Since you ask about issue besides software required that only runs in a specific platform I'll add a few specifics to what Justin said which was an excellent answer. In all functionality evaluations, skill sets available are an important factor in selecting an OS platform. That said, any business environment needing more than simple domain controllers/small network server I believe requires at least one person moderately Linux/BSD literate. My forumlae for selecting servers for functionality are as follows:
Web Servers (Especially PHP based solutions): If have at least 1 moderately versed Linux staff member: (in order of preference) Redhat, Oracle, Scientific Linux, CentOS, Oracle, Debian, FreeBSD, OpenBSD. More server admins know the Redhat based directory structure which are shared by CentOS and Oracle than Debian or OpenBSD. Hence the order of preference. Its faster, more secure, is easier to find answer for any issue via Google search and MS Windows and easier to integrate other technologies scripting for text/file processing. In response to Justin and FreeBSD: Yes its an excellent choice I agree, especially on security although its sometimes not easy to find someone comfortable with BSD environments.
File Servers: If performance and data integrity is a key requirement, Linux (Redhat, Oracle, Scientific Linux, Debian, CentOS). Many large organizations like to use Linux Software RAID 6 for their servers (I do not recommend RAID 5). You may find iSCSI and Apache Hadoop of interest.
Database Servers: If you don't need to integration something into MS SQL Server 2008+ (including Oracle Database), its Linux again. Oracle actually does run significantly faster in Linux. Redhat, Oracle, Scientific Linux, CentOS. I'm not as keen to recommend Debian based distros because I haven't run Oracle in Debian and Redhat based distros are easier to support. If you have mission-critical apps that require top performance suggest configuration on Database partition of RAID 10. Reduces disk bottleneck.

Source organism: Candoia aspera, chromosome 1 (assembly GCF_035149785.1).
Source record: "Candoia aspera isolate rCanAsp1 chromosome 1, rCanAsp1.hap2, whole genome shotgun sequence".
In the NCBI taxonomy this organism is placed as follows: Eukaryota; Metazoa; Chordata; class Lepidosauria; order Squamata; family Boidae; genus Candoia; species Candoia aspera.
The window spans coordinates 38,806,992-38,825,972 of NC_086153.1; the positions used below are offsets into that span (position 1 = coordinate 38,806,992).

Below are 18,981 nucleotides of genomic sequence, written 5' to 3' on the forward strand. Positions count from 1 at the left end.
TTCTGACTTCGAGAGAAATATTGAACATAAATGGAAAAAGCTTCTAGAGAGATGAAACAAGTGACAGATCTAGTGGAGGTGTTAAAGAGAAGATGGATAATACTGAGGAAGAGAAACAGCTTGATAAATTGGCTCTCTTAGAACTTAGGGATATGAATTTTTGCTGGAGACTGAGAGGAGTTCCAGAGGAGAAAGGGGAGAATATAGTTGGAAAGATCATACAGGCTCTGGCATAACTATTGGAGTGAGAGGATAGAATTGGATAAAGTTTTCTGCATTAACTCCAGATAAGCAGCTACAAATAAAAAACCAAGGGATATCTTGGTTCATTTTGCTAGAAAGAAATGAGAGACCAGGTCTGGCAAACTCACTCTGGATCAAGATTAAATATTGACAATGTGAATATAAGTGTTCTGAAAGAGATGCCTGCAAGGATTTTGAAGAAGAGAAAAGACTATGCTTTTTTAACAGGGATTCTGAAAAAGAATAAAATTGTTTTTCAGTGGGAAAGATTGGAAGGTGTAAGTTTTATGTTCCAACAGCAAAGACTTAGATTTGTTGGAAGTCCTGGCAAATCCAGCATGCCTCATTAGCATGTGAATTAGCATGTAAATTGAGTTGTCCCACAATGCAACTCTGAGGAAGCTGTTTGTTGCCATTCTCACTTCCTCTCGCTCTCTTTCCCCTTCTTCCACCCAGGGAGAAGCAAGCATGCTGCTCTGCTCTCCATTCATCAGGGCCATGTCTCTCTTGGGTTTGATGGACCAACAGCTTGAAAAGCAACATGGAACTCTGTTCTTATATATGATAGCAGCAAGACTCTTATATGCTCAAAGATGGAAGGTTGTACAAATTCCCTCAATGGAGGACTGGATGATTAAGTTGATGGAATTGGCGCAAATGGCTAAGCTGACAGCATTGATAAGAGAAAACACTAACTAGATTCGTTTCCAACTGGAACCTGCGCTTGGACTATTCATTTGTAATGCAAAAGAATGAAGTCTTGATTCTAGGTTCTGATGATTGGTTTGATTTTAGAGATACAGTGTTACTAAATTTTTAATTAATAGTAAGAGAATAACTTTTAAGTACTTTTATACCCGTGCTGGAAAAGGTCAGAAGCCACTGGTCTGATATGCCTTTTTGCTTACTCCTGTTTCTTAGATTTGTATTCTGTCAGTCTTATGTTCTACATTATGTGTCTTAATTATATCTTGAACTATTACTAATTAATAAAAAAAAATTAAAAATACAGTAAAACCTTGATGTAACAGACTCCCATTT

For file sets where ease of access is key, keep a MS Server for easy role based security schemas and integration into the MS windows File explorer, but would keep critical files backed up on an RAID 6 Linux file server. MS windows is not great on software raids and hardware raids can be a disaster when the controller inevitably fails and someone forgot (or too cheap) to buy a spare card ahead of time. Linux software raids are proven rock solid and not hardware dependent.
Security/Firewall Server: OpenBSD or FreeBSD are my first choice. Or a standalone produce based on of these. when it comes to security, better to get someone with the expertise in security and these OS's. Worth the investment.
Virtual Server: Here performance is critical and recommend Linux hands down. Redhat, Scientific Linux, CentOS, Oracle are easiest to support the widest variety of open-source and commercial options. There are some for Debian and BSD distros too, but not as many that can be installed, and some commercial, closed-source solutions that may be ideal cannot be compiled by hand. Know several companies using VMware, XenServer. Proxmox looks very promising as well. VirtualBox is good too.
Groupware/Mail servers: This comes down to software solution choices. If simple MS outlook integration is all that is required and the server administrators are a not intermediate-advanced, its a simple MS Windows server. If you need more advanced options and want to use IBM Domino server for Lotus Notes I recommend a Redhat based distro (Redhat, Oracle Scientific Linux, CentOS) to increase performance. For support purposes Redhat and Oracle are safest to avoid the "we don't support that OS" tag line from people at IBM (depending who you talk to, some are helpful with centOS as well). Novell Groupwise had serious security/stability issues when a team I worked with was testing various Groupware servers; we could kill it with a single e-mail every time and no fix was available at the time of testing but probably fixed by now. The choice here I think comes down to features required, cost allowed, and security. IBM Domino server is expensive but has more features and TONS of encryption options. You can run it on MS windows servers as well, but performance won't be as fast especially with encryption features turned on.
You can see that where storage redundancy/speed/integrity are an factor, I feel a Linux OS is the TOP choice as I've had bad experiences with hardware raid which is the only real commercial level raid solutions available for MS Windows, including their server.
Many people I know swear by performance of Gentoo or Slackware. For situations that require commercial software these I find don't work well. And its harder to find server administrators that know these OS's. Hope all this helps.